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By Kisha Clark

If you’re like me, you gasped when you first saw D.C.’s PARCC, or the Partnership for Assessment of Readiness for College and Careers, scores this past fall.

You may have even cried or became upset. I experienced all those emotions in less than five minutes. Then, I quickly shifted to thinking about the responsibility we bear as parents to improve our children’s learning trajectory. It was not about what the teachers or administration did or did not do, but what we, as parents, can and must do.

The PARCC is an interactive, computer-based test that aligns with the Common Core State Standards. Only 31 percent of students who took the ELA PARCC assessment were on or above grade level. Fewer students were proficient in ELA in 2022 than in 2019. PARCC scores show decreases in proficiency rates were particularly pronounced in the third through eighth grades. It is also important to note that 81 percent of the students who took the math PARCC were below grade level. In addition, math proficiency dropped significantly across all grades. 

PARCC is meant to be an objective way of measuring what students know. But the implications of PARCC are far reaching. PARCC data is used to measure student achievement in comparison to others, in their school and across school districts. It is also intended to drive instruction and to hold teachers accountable for student performance. While the PARCC and other standardized tests generally measure performance, it does not always accurately measure student learning comprehension, achievement, or analytical skills. 

 To put it simply, PARCC is not the only determinant of a student’s ability to learn.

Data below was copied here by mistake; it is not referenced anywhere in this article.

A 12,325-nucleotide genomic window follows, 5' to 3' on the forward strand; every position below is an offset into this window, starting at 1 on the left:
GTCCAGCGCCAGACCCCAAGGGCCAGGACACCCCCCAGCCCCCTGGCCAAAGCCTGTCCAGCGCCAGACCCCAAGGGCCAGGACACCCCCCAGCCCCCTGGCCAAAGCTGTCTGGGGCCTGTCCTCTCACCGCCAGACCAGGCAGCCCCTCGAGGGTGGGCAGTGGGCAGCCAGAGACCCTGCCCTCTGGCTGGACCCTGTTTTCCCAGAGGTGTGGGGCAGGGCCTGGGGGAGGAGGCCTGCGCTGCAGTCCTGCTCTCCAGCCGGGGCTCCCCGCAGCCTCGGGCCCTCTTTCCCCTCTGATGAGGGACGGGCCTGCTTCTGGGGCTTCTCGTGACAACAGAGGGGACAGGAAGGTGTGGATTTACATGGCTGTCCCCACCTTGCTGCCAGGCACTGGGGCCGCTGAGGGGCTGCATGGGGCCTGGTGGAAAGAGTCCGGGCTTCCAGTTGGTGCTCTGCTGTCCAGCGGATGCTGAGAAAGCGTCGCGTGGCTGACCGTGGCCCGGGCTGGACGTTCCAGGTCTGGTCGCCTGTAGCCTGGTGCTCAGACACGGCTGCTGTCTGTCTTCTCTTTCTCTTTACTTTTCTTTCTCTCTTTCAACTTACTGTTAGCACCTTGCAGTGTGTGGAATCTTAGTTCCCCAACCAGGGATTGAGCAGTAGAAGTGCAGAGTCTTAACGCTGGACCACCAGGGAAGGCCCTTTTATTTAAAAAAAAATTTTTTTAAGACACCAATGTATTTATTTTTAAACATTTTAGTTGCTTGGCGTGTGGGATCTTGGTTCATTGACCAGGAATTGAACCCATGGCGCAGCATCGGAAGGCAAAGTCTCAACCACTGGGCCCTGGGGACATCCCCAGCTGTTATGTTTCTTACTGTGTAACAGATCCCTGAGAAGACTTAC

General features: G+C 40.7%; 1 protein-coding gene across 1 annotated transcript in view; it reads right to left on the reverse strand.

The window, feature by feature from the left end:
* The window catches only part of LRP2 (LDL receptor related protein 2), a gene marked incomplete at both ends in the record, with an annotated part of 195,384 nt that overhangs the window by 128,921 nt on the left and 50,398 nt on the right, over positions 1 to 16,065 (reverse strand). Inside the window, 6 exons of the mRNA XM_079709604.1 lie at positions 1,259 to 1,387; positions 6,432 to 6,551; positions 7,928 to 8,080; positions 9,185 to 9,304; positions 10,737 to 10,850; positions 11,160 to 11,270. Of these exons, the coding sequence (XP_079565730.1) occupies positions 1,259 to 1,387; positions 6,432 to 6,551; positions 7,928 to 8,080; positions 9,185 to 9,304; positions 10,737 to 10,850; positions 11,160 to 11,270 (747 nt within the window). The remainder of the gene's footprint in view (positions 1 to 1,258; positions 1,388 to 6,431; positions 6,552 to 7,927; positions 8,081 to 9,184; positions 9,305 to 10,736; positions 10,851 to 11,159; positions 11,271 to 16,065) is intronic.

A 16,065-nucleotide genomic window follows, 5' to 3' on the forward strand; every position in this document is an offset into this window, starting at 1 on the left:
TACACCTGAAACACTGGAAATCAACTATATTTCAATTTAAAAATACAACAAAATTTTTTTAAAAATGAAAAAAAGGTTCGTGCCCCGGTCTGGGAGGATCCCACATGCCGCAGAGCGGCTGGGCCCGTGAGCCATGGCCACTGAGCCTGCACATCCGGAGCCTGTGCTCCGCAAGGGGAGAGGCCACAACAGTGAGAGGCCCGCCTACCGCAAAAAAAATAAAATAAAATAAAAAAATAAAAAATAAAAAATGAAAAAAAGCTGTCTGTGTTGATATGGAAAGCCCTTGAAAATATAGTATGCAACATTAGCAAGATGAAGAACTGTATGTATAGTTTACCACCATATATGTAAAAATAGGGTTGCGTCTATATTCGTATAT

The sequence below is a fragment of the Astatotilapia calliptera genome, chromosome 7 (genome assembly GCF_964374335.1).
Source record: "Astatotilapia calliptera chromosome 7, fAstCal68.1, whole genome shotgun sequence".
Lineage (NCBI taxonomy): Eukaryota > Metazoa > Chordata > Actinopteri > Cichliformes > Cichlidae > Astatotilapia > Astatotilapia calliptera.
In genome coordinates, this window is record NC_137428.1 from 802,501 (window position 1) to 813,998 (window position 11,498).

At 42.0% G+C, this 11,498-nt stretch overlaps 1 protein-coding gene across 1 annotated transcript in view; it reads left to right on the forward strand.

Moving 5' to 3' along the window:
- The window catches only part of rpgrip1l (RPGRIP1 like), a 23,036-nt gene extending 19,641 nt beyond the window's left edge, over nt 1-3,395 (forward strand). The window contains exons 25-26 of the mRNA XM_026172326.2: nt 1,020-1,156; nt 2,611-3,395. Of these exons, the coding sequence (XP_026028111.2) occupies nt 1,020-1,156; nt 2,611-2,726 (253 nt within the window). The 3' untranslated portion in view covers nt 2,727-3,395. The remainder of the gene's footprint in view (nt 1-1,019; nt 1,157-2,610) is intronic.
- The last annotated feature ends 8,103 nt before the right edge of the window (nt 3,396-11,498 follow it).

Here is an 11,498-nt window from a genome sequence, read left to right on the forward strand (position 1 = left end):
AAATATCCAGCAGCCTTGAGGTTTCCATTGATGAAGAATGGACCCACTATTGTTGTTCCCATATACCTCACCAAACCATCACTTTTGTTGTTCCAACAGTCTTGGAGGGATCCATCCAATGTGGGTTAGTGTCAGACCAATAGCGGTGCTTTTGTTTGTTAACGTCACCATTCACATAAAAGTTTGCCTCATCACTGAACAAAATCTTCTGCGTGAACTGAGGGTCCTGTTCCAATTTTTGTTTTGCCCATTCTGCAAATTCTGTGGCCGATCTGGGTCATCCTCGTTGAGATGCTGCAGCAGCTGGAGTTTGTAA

Research and practice suggest that PARCC can have both positive and negative effects on students. From a positive perspective, testing can drive curriculum; improve test taking skills; validate and encourage students with good scores; and facilitate studying and memorization.  

However, while we can acknowledge the positives, we must be just as cognizant of the negative impacts. 

LIke all assessments, PARCC testing can be stressful. This is particularly true when testing is timed, and students who have struggled in educational contexts in the past are likely to feel the stress most acutely. 

The main goal of standardized testing is to objectively measure students’ progress as well as hold schools and teachers accountable for teaching all learners. There are those who argue testing is an inappropriately punitive way to measure educational outcomes, and that testing is inherently biased and will never tell the whole story about what happens in schools and classrooms. Still others argue that we cannot solve a problem like opportunity gaps without fully understanding them and standardized testing is a key tool in doing that.

No matter where you stand on testing, though, the reality is that, at least for now, it is part of the fabric of our students’ lives. Thus, it is important to think about how testing impacts our students. This includes educational effects, of course, but it also includes psychological and social effects. 

We have to ask ourselves where the responsibility lies for improved PARCC scores. Black/African American and Hispanic/Latino students saw the largest decrease in proficiency rates on ELA assessments (percentage would be good here). Moreover, ELA scores decreased by 6 percentage points and math scores by 10 percentage points for at-risk students. 

Parent involvement in a child’s education is consistently found to be positively associated with a child’s academic performance. We can help our students by talking with teachers and understanding your child’s strengths and weaknesses. When those areas have been identified, we know which skills to reinforce at home. We can read with our children to check understanding, comprehension, sequence of events, and other important details. We can set SMART (specific, measurable, achievable, realistic, and time-sensitive) goals with our children. Meeting these goals can help boost your child’s confidence before the PARCC assessment. We might also help children to relax before the exam by providing strategies and tools for remaining calm before the PARCC. 

While the PARCC assessments are essential, they are not the only way to gauge a child’s success. No standardized test or grading system is perfect. All assessments have limitations, and the PARCC is no different. We must be mindful that testing is just one part of our childrens’ education. With parents’ support and involvement in their education, all children will be on their way to a bright future.

Kisha Clark is a parent advocate with Parents Amplifying Voices in Education (PAVE).

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